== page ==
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Maron BJ. Hypertrophic CardiomyopathyA Systematic Review. JAMA. 2002;287(10):1308–1320. doi:10.1001/jama.287.10.1308
Context Throughout the past 40 years, a vast and sometimes contradictory literature
has accumulated regarding hypertrophic cardiomyopathy (HCM), a genetic cardiac
disease caused by a variety of mutations in genes encoding sarcomeric proteins
and characterized by a broad and expanding clinical spectrum.
Objectives To clarify and summarize the relevant clinical issues and to profile
rapidly evolving concepts regarding HCM.
Data Sources Systematic analysis of the relevant HCM literature, accessed through
MEDLINE (1966-2000), bibliographies, and interactions with investigators.
Study Selection and Data Extraction Diverse information was assimilated into a rigorous and objective contemporary
description of HCM, affording greatest weight to prospective, controlled,
and evidence-based studies.
Data Synthesis Hypertrophic cardiomyopathy is a relatively common genetic cardiac disease
(1:500 in the general population) that is heterogeneous with respect to disease-causing
mutations, presentation, prognosis, and treatment strategies. Visibility attached
to HCM relates largely to its recognition as the most common cause of sudden
death in the young (including competitive athletes). Clinical diagnosis is
by 2-dimensional echocardiographic identification of otherwise unexplained
left ventricular wall thickening in the presence of a nondilated cavity. Overall,
HCM confers an annual mortality rate of about 1% and in most patients is compatible
with little or no disability and normal life expectancy. Subsets with higher
mortality or morbidity are linked to the complications of sudden death, progressive
heart failure, and atrial fibrillation with embolic stroke. Treatment strategies
depend on appropriate patient selection, including drug treatment for exertional
dyspnea (β-blockers, verapamil, disopyramide) and the septal myotomy-myectomy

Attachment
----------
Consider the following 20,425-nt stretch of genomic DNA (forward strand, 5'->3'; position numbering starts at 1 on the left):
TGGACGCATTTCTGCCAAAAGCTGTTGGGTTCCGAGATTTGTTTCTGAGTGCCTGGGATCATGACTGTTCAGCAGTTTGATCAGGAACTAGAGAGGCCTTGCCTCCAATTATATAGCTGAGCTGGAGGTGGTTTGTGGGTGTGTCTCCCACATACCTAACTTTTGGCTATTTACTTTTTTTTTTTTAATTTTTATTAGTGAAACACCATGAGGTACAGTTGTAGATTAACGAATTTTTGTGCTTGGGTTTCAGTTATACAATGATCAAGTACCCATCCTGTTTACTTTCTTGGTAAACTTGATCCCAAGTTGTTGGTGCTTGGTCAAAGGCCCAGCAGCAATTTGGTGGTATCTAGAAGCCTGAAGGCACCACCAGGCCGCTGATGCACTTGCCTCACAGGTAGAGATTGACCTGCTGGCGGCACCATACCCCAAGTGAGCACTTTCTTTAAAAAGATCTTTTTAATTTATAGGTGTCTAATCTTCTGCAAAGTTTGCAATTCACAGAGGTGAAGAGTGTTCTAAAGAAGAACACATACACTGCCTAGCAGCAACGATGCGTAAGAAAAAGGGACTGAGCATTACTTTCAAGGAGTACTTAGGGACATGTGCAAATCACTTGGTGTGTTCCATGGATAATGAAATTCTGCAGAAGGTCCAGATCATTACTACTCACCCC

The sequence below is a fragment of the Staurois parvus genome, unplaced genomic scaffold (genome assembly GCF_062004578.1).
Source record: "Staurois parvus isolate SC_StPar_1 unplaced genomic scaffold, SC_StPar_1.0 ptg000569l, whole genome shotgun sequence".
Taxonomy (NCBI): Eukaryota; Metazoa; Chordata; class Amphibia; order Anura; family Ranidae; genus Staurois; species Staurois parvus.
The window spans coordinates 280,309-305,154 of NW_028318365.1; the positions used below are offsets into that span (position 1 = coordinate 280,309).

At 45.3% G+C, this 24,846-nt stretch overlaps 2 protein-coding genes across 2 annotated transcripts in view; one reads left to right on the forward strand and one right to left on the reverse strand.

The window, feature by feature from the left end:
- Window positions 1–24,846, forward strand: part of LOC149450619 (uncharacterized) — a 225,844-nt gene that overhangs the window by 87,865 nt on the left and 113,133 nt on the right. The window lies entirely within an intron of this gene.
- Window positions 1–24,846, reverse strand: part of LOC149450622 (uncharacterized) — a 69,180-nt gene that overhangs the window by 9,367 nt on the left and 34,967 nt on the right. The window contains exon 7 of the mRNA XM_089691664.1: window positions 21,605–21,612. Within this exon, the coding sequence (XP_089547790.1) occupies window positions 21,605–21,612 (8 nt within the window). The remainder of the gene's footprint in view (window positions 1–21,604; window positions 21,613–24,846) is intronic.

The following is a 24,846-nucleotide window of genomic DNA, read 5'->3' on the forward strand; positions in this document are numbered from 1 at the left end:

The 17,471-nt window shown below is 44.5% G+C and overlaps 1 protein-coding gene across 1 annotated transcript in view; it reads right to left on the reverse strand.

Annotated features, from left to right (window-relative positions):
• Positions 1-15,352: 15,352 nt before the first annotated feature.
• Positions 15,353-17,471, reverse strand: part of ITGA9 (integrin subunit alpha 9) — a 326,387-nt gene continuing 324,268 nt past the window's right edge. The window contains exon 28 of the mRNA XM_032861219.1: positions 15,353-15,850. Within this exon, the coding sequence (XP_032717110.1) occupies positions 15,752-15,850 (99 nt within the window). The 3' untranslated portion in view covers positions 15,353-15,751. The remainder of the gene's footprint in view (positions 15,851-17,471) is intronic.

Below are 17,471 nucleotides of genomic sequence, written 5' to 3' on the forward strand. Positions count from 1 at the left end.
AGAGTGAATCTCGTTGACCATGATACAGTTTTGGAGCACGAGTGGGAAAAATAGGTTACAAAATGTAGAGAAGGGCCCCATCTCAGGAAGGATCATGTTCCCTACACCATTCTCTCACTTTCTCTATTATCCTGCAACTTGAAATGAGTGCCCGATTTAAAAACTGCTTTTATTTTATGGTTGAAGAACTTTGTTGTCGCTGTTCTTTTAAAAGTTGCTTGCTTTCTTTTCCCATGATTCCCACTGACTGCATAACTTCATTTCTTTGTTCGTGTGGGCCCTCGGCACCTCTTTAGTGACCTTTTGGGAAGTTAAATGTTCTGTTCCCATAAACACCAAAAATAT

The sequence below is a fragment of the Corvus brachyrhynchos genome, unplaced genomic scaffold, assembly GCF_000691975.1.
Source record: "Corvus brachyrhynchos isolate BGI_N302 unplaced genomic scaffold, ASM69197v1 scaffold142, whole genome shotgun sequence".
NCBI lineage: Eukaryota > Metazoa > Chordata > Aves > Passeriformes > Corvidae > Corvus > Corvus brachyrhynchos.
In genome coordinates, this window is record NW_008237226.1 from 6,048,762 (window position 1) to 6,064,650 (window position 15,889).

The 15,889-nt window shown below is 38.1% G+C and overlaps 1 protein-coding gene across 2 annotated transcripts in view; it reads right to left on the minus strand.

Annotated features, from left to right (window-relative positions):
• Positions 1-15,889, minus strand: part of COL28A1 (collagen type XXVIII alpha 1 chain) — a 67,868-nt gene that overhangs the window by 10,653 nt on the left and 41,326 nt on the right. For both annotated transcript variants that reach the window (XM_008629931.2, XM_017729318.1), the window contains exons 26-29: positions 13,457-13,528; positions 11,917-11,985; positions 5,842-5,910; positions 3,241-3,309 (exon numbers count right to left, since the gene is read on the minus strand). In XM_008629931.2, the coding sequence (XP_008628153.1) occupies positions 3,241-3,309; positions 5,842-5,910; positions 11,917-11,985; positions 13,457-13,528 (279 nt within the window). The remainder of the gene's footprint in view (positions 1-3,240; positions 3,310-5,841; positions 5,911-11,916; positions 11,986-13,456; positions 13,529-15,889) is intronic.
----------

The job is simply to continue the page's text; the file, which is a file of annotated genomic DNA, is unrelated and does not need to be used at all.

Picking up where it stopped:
operation, which is the standard of care for severe refractory symptoms associated
with marked outflow obstruction; alcohol septal ablation and pacing are alternatives
to surgery for selected patients. High-risk patients may be treated effectively
for sudden death prevention with the implantable cardioverter-defibrillator.
Conclusions Substantial understanding has evolved regarding the epidemiology and
clinical course of HCM, as well as novel treatment strategies that may alter
its natural history. An appreciation that HCM, although an important cause
of death and disability at all ages, does not invariably convey ominous prognosis
and is compatible with normal longevity should dictate a large measure of
reassurance for many patients.
Hypertrophic cardiomyopathy (HCM) is a complex and relatively common
genetic cardiac disease that has been the subject of intense scrutiny and
investigation for more than 40 years.1-10
Hypertrophic cardiomyopathy is an important cause of disability and death
in patients of all ages, although sudden and unexpected death in young people
is perhaps the most devastating component of its natural history. Because
of marked heterogeneity in clinical expression, natural history, and prognosis,11-20
HCM often represents a dilemma to primary care clinicians and cardiovascular
specialists, even to those for whom this disease is a focus of their investigative
careers. Controversy abounds with regard to diagnostic criteria, clinical
course, and management for which difficult questions often arise, particularly
among practitioners infrequently engaged in the evaluation of HCM patients.
Consequently, it is timely to place in perspective and clarify many of these
relevant clinical issues and profile the rapidly evolving concepts regarding
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